“I think that happy entrepreneurs are better entrepreneurs, and I really like the entrepreneurs I invest in"
Michael Matias is joined by TLV Partners' Rona Segev to learn how entrepreneurs sometimes need to step away from negotiation tables to create strong, trusting relationships
(0:48) Give me a little background. How did you get to become a leading investor?
I started by learning psychology and philosophy in the Hebrew University. When I was 24, I had this crazy idea to do something in computers. It was ‘95. I found someone who was crazy enough to give me 200K, and we started a really hardcore gaming company. We developed three games, including Virus. I sold the company when I was 27. I was pregnant with my first set of twins; I now have two sets of twins. The main reason I joined the VC was because I thought, “You’re now a young mom; for at least two or three years, it’s probably not very wise to be an entrepreneur again.”
(3:03) There’s a discrepancy between gaming and what you studied. What was the trigger there?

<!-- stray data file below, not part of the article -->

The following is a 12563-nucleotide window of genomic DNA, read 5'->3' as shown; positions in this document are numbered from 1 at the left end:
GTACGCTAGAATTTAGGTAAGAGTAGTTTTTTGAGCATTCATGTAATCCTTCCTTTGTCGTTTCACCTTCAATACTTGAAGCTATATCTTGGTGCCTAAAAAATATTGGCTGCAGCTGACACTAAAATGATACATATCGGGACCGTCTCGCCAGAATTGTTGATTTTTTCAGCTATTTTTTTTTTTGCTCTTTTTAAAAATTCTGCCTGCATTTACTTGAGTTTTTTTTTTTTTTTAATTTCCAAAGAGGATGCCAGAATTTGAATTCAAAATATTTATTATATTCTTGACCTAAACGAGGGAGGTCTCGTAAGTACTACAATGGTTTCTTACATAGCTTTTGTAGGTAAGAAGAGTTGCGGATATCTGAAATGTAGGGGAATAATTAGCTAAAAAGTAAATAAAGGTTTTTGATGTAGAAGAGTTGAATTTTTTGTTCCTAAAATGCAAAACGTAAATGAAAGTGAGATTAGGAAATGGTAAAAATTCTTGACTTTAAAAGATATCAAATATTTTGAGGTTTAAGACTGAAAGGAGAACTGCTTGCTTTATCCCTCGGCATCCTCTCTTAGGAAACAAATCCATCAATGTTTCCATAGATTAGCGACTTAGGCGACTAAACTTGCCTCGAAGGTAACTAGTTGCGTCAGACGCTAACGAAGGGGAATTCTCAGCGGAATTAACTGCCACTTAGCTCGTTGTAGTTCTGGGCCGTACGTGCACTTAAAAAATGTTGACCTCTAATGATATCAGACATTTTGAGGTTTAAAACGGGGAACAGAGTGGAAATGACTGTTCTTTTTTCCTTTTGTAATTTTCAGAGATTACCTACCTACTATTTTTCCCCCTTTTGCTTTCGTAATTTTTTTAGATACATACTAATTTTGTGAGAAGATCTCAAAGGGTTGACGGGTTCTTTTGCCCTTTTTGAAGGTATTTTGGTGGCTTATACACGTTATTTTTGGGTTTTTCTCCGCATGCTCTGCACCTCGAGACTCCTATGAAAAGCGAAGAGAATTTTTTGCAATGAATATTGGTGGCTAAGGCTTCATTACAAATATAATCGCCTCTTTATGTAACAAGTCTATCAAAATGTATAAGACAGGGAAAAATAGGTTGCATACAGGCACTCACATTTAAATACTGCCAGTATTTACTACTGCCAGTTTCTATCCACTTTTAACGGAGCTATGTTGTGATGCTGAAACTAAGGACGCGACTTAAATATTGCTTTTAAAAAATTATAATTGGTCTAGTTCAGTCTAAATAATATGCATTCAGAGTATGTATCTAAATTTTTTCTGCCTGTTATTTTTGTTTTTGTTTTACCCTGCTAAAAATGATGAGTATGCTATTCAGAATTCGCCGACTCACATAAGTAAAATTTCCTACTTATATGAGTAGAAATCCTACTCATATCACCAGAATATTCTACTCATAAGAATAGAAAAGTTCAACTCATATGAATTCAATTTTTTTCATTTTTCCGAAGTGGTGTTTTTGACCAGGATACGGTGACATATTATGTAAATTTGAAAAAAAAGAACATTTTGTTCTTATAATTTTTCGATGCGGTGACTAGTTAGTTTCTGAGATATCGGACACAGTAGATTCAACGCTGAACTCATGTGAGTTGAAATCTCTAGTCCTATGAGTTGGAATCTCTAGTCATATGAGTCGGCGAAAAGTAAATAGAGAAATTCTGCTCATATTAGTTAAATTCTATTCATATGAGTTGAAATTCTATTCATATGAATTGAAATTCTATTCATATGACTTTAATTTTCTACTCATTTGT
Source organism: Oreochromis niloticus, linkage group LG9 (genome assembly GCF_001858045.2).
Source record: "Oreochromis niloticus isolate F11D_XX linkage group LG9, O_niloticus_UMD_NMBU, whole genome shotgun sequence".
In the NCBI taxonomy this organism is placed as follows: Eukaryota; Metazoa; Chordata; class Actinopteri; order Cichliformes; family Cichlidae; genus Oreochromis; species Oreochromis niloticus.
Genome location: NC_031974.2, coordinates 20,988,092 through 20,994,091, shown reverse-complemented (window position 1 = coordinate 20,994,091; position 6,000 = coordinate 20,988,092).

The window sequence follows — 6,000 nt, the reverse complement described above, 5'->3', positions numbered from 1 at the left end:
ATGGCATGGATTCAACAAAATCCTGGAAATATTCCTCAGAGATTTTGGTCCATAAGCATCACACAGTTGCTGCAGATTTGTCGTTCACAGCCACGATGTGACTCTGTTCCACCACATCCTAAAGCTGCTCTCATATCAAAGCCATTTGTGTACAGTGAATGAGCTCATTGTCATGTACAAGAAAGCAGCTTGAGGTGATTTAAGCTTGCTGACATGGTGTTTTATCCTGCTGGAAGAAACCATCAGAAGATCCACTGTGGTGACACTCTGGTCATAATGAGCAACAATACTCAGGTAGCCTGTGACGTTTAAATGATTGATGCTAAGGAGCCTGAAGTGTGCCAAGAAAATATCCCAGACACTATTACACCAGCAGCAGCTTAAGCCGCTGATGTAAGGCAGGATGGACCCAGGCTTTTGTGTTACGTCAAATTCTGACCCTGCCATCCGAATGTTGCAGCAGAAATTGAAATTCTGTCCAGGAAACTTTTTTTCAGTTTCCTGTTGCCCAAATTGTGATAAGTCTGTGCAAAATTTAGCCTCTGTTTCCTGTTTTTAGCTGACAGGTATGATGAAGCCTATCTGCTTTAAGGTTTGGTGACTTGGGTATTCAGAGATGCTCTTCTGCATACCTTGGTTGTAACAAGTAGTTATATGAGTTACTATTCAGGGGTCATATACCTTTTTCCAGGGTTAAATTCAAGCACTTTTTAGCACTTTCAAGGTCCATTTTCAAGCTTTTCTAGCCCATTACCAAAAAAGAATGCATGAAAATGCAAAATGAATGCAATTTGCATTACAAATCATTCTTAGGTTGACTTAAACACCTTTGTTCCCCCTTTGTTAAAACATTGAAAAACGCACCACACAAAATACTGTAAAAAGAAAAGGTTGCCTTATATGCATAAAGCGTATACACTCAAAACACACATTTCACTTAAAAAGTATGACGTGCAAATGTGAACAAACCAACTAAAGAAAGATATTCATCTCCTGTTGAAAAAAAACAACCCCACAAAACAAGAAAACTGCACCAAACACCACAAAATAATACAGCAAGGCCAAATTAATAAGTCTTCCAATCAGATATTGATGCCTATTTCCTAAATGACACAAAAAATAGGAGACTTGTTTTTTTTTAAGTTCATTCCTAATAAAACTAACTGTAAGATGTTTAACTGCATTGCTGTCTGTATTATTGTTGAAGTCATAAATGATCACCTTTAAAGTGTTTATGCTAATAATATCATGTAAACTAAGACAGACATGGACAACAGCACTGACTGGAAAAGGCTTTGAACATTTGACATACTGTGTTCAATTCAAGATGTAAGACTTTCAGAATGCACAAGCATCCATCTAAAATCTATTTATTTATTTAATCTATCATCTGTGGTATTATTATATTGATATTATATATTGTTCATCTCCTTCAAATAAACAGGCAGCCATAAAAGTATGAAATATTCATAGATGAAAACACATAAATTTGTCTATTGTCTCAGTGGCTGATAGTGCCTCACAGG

Our initial concept was taking Lego and putting it on computers. But we found ourselves inside this segment called “edutainment,” and I just didn’t like it. Then we said, “Ok, let’s take this robot that we’re building with Lego and let’s go and fight,” and we basically copied DOOM. Very quickly, we became a pure gaming company.
(4:00) Tell me about this transition going from entrepreneur to investor.
It was a very humbling experience. When I joined Evergreen, no one wanted enterprise software and security, so they handed me this segment. I didn’t know anything. Sometimes I apologize to entrepreneurs I met back then because I really didn’t understand a word. I started asking. I was asking questions constantly, and this is one thing that I’ve learned since: never to be ashamed that you don’t know something. You can learn. Just tell the person, “You know, I’m not familiar. Can you please tell me more about it?” The first two years, I was basically listening and learning. I was lucky because when I started to invest in enterprise software and security, this was exactly the time (2002) that those areas became hot areas in Israel, and most of the exits came in enterprise software and security. Here I was at the perfect time in the perfect industry, and the rest is history.